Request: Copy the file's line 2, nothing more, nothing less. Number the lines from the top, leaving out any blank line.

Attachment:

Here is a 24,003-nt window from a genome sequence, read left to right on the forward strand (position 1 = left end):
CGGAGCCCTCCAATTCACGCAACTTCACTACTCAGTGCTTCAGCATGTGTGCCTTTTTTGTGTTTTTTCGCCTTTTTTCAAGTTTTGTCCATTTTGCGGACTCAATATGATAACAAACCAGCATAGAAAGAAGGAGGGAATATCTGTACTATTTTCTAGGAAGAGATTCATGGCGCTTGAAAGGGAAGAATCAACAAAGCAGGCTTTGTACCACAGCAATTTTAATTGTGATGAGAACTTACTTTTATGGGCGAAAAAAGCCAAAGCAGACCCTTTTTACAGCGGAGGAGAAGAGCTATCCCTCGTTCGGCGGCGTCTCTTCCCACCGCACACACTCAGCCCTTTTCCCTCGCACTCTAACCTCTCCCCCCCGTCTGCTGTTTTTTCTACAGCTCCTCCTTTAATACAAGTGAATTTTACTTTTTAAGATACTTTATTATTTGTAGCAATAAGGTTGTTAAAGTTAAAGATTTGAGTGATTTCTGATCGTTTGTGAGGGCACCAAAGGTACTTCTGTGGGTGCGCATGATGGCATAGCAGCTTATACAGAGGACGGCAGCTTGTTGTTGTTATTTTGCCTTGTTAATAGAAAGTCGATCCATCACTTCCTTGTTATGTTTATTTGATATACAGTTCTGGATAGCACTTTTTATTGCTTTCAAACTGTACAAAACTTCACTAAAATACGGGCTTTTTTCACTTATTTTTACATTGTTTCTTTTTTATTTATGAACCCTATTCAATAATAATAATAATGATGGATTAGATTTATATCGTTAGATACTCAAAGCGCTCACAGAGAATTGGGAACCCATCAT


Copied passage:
CGGAGCCCTCCAATTCACGCAACTTCACTACTCAGTGCTTCAGCATGTGTGCCTTTTTTGTGTTTTTTCGCCTTTTTTCAAGTTTTGTCCATTTTGCGGACTCAATATGATAACAAACCAGCATAGAAAGAAGGAGGGAATATCTGTACTATTTTCTAGGAAGAGATTCATGGCGCTTGAAAGGGAAGAATCAACAAAGCAGGCTTTGTACCACAGCAATTTTAATTGTGATGAGAACTTACTTTTATGGGCGAAAAAAGCCAAAGCAGACCCTTTTTACAGCGGAGGAGAAGAGCTATCCCTCGTTCGGCGGCGTCTCTTCCCACCGCACACACTCAGCCCTTTTCCCTCGCACTCTAACCTCTCCCCCCCGTCTGCTGTTTTTTCTACAGCTCCTCCTTTAATACAAGTGAATTTTACTTTTTAAGATACTTTATTATTTGTAGCAATAAGGTTGTTAAAGTTAAAGATTTGAGTGATTTCTGATCGTTTGTGAGGGCACCAAAGGTACTTCTGTGGGTGCGCATGATGGCATAGCAGCTTATACAGAGGACGGCAGCTTGTTGTTGTTATTTTGCCTTGTTAATAGAAAGTCGATCCATCACTTCCTTGTTATGTTTATTTGATATACAGTTCTGGATAGCACTTTTTATTGCTTTCAAACTGTACAAAACTTCACTAAAATACGGGCTTTTTTCACTTATTTTTACATTGTTTCTTTTTTATTTATGAACCCTATTCAATAATAATAATAATGATGGATTAGATTTATATCGTTAGATACTCAAAGCGCTCACAGAGAATTGGGAACCCATCAT